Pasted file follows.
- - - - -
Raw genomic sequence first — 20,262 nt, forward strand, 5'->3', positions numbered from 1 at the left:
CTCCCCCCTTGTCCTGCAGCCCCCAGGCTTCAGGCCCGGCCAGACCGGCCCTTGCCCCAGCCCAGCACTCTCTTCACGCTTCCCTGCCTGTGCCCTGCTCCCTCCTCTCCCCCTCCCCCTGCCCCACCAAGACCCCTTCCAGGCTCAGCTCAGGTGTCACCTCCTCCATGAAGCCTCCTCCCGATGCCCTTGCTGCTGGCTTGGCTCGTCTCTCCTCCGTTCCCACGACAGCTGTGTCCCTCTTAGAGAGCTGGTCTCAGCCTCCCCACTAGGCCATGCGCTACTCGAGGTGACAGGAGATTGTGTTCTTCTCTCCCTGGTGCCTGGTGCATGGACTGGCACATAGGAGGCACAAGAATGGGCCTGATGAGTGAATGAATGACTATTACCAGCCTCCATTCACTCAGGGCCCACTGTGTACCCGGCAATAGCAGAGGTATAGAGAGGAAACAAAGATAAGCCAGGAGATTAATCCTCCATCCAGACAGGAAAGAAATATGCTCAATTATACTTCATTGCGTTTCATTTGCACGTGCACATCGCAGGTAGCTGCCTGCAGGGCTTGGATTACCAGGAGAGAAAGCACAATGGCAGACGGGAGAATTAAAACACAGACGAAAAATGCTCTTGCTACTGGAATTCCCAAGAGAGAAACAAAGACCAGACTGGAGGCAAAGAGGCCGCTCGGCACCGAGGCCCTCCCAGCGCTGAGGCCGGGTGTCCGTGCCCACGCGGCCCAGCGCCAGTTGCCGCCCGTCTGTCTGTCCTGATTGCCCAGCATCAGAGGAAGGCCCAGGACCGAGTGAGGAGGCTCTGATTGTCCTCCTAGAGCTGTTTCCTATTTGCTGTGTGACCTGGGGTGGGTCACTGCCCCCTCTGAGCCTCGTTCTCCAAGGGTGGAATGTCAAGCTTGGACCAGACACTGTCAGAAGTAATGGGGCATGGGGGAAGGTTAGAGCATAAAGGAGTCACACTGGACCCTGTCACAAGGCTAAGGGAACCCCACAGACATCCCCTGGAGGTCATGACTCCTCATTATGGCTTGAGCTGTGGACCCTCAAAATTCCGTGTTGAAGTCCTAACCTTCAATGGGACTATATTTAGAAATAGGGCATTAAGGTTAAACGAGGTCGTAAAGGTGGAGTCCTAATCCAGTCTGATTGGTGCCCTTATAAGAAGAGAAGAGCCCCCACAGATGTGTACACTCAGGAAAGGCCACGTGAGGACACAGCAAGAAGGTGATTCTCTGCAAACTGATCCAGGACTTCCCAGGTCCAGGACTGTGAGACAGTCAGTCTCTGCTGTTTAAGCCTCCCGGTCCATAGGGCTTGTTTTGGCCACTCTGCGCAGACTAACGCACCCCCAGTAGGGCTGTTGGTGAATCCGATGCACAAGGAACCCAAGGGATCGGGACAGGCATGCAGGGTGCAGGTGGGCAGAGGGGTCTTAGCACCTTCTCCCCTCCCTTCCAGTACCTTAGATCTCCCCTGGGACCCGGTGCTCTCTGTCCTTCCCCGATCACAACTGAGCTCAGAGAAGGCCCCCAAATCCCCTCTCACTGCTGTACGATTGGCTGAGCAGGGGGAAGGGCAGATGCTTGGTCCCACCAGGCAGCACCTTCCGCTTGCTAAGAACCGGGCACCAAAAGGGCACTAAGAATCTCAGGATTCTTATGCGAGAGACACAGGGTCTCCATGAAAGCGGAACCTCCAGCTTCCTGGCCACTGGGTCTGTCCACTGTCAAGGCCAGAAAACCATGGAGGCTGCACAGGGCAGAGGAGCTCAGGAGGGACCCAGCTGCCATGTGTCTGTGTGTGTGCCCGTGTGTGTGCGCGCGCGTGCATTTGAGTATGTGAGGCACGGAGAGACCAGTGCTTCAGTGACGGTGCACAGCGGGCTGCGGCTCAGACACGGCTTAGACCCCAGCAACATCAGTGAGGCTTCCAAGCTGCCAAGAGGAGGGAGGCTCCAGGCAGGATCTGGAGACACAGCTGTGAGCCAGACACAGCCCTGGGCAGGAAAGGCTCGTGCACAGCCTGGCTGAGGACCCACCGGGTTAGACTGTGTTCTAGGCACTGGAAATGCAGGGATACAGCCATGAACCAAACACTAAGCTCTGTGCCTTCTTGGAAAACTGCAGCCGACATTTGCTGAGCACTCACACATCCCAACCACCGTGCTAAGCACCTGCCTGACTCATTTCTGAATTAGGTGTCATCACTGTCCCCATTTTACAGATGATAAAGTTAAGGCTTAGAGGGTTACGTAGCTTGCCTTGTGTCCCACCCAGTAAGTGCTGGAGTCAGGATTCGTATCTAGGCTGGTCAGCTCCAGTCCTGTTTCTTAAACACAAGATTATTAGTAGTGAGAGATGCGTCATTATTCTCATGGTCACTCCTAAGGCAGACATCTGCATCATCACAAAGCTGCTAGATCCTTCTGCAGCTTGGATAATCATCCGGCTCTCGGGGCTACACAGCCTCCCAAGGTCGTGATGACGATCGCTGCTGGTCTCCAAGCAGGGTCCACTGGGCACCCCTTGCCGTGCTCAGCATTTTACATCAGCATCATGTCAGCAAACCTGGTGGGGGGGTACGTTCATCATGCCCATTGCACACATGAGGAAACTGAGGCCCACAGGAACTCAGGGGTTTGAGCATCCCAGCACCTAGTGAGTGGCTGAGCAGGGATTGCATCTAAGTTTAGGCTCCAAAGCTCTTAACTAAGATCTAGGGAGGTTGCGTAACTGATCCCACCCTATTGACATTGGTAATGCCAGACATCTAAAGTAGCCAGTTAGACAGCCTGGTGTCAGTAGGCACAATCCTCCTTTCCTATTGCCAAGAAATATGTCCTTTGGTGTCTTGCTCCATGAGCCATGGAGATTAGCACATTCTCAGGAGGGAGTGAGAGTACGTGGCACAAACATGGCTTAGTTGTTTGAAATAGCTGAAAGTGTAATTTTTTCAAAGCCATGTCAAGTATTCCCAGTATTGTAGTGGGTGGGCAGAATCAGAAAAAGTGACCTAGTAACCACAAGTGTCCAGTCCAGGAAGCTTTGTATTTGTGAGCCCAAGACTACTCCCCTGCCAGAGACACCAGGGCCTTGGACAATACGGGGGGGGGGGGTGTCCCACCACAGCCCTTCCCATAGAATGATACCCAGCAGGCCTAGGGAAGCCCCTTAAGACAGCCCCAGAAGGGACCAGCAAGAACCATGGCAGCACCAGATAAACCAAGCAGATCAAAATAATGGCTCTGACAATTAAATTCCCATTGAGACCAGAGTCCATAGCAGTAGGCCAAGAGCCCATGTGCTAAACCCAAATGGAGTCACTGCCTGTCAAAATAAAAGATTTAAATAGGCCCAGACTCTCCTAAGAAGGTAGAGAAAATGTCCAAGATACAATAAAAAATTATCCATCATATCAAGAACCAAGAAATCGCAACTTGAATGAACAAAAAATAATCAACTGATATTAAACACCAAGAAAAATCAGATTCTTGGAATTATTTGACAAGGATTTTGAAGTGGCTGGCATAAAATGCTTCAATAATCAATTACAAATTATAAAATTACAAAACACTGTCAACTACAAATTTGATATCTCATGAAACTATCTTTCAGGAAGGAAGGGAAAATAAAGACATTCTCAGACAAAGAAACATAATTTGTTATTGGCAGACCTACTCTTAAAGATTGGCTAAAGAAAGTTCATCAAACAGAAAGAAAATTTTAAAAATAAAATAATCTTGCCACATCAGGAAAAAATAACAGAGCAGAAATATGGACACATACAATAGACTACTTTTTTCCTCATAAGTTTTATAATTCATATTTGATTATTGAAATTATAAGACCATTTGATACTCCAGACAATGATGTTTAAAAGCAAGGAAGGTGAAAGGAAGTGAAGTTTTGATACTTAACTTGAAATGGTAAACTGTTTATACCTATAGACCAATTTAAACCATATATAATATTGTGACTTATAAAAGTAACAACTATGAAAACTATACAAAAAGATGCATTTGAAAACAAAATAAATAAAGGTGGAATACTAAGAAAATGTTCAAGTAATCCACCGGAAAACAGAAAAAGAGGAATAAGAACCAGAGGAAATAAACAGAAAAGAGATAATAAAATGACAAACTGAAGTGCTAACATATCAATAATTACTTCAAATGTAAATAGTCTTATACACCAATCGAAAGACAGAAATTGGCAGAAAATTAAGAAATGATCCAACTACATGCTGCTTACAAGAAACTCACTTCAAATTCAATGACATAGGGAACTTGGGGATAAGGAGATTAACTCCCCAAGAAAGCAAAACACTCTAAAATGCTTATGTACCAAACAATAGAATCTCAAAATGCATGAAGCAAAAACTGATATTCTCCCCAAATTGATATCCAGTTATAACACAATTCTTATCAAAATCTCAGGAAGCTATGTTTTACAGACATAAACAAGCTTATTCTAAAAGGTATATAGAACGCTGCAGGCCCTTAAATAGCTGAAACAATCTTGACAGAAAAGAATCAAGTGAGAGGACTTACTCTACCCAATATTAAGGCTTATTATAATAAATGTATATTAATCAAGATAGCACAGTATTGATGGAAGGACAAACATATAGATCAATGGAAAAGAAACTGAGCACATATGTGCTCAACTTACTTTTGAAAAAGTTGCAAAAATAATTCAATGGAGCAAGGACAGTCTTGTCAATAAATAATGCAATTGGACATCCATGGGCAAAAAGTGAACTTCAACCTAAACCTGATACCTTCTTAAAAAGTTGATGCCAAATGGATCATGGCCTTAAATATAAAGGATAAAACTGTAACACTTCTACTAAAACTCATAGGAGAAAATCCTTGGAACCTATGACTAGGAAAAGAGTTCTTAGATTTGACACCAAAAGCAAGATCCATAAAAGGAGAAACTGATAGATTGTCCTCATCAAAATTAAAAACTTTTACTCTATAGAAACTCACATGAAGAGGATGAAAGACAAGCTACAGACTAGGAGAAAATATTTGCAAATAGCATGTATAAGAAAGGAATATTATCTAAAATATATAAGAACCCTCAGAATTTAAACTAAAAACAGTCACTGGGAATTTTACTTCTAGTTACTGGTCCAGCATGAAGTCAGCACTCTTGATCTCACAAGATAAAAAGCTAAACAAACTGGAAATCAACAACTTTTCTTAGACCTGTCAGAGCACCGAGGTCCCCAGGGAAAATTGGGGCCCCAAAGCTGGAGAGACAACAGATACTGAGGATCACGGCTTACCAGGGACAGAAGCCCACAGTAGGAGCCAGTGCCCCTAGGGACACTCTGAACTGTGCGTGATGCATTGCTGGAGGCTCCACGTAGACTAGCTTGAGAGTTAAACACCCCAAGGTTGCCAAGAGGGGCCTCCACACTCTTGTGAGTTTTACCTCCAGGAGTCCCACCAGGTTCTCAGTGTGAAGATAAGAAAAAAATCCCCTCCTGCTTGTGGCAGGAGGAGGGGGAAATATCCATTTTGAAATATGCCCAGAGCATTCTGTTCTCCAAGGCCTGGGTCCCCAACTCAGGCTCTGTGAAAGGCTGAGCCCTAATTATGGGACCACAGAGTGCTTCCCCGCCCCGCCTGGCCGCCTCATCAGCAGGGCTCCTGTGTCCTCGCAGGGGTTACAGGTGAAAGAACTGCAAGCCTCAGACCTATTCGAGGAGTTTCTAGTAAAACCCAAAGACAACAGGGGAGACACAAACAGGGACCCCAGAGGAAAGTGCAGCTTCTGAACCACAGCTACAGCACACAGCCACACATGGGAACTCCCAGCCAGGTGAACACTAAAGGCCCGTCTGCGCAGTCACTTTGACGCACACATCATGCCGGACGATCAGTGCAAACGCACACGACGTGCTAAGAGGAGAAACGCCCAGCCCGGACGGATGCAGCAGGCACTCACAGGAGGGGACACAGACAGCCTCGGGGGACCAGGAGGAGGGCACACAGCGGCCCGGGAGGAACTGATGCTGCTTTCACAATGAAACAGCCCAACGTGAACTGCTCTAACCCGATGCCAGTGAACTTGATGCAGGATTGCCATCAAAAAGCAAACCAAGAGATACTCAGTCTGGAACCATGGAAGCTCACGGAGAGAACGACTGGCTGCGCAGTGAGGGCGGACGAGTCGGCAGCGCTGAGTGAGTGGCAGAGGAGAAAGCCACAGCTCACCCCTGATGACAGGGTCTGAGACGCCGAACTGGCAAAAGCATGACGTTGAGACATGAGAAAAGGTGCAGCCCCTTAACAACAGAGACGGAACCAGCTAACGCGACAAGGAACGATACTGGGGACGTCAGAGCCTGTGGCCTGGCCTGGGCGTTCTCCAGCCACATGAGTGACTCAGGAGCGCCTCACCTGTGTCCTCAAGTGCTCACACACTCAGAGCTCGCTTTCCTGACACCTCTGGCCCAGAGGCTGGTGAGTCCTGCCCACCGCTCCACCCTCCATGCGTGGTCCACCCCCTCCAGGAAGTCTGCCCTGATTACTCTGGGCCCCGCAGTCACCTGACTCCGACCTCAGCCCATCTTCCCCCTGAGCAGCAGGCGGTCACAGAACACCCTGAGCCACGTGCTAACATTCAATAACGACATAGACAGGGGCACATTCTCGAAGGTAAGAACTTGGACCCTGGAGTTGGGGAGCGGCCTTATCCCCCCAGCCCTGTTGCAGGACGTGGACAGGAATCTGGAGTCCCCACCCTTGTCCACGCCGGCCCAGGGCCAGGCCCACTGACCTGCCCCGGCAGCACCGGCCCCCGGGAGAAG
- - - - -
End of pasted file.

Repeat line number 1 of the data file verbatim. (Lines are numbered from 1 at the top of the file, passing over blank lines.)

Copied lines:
Raw genomic sequence first — 20,262 nt, forward strand, 5'->3', positions numbered from 1 at the left: